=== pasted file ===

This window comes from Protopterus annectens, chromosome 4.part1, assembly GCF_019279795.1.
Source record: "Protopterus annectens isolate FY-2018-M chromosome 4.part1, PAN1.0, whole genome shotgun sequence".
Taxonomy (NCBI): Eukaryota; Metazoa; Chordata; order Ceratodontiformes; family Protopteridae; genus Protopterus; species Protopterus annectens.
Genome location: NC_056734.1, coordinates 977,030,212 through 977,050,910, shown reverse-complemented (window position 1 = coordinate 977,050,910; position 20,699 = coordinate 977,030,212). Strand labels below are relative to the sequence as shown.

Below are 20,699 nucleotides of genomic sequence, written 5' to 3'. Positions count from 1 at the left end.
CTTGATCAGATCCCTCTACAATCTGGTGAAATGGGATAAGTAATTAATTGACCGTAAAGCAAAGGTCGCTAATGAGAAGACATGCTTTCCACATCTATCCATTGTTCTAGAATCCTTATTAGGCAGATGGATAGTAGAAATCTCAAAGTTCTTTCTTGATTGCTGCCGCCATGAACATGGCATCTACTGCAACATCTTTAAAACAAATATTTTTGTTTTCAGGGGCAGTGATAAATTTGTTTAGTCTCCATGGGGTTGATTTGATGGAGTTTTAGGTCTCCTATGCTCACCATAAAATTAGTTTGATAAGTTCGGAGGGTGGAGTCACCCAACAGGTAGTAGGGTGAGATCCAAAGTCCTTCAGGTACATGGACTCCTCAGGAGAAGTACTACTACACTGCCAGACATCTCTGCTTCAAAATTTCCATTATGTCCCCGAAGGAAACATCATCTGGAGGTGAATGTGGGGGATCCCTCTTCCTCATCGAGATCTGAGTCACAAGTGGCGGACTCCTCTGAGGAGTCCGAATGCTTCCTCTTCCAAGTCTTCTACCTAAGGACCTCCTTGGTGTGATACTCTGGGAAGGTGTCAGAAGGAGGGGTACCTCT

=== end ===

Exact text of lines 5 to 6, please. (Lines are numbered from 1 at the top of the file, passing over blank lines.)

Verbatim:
Below are 20,699 nucleotides of genomic sequence, written 5' to 3'. Positions count from 1 at the left end.
CTTGATCAGATCCCTCTACAATCTGGTGAAATGGGATAAGTAATTAATTGACCGTAAAGCAAAGGTCGCTAATGAGAAGACATGCTTTCCACATCTATCCATTGTTCTAGAATCCTTATTAGGCAGATGGATAGTAGAAATCTCAAAGTTCTTTCTTGATTGCTGCCGCCATGAACATGGCATCTACTGCAACATCTTTAAAACAAATATTTTTGTTTTCAGGGGCAGTGATAAATTTGTTTAGTCTCCATGGGGTTGATTTGATGGAGTTTTAGGTCTCCTATGCTCACCATAAAATTAGTTTGATAAGTTCGGAGGGTGGAGTCACCCAACAGGTAGTAGGGTGAGATCCAAAGTCCTTCAGGTACATGGACTCCTCAGGAGAAGTACTACTACACTGCCAGACATCTCTGCTTCAAAATTTCCATTATGTCCCCGAAGGAAACATCATCTGGAGGTGAATGTGGGGGATCCCTCTTCCTCATCGAGATCTGAGTCACAAGTGGCGGACTCCTCTGAGGAGTCCGAATGCTTCCTCTTCCAAGTCTTCTACCTAAGGACCTCCTTGGTGTGATACTCTGGGAAGGTGTCAGAAGGAGGGGTACCTCT